Scattering and three-dimensional imaging in surface topography measuring interference microscopy
Journal of the Optical Society of America A: Optics and Image Science, and Vision
Surface topography measuring interference microscopy is a three-dimensional (3D) imaging technique that provides quantitative analysis of industrial and biomedical specimens. Many different instrument modalities and configurations exist, but they all share the same theoretical foundation. In this paper, we discuss a unified theoretical framework for 3D image (interferogram) formation in interference microscopy. We show how the scattered amplitude is linearly related to the surface topography according to the Born and the Kirchhoff approximations and highlight the main differences and similarities of each. With reference to the Ewald and McCutchen spheres, the relationship between the spatial frequencies that characterize the illuminating and scattered waves, and those that characterize the object, are defined and formulated as a 3D linear filtering process. It is shown that for the case of near planar surfaces, the 3D filtering process can be reduced to two dimensions under the small height approximation. However, the unified 3D framework provides significant additional insight into the scanning methods used in interference microscopy, effects such as interferometric defocus and ways to mitigate errors introduced by aberrations of the optical system. Furthermore, it is possible to include the nonlinear effects of multiple scattering into the generalized framework. Finally, we consider the inherent nonlinearities introduced when estimating surface topography from the recorded interferogram.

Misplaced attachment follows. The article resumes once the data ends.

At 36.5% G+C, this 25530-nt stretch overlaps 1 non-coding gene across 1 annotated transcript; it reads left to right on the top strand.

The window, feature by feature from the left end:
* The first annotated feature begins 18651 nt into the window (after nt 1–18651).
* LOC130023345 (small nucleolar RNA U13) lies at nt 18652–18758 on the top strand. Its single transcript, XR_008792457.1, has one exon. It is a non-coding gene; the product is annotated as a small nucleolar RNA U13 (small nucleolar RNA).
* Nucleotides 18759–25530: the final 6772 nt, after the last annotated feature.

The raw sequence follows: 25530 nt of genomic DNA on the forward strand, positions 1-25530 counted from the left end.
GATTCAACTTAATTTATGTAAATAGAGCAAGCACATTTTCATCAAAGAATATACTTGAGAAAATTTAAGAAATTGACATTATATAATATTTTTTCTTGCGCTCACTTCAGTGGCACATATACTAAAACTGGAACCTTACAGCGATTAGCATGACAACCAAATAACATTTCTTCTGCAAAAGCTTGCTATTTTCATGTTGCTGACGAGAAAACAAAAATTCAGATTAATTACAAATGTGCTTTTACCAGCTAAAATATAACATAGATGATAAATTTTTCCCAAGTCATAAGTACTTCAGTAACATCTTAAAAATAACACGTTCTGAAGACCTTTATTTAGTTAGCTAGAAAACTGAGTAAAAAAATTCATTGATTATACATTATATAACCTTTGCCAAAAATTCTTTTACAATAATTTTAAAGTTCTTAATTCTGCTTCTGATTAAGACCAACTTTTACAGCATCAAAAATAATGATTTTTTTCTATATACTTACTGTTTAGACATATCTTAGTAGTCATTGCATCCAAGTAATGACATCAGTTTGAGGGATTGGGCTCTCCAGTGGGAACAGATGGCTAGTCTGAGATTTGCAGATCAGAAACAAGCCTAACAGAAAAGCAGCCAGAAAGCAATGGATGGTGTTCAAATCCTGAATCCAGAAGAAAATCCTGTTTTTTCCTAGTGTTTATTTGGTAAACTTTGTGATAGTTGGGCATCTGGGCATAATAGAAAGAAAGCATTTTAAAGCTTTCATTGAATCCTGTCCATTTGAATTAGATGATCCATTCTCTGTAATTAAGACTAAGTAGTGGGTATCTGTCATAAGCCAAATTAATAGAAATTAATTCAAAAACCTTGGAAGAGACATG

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Engineering and Physical Sciences Research Council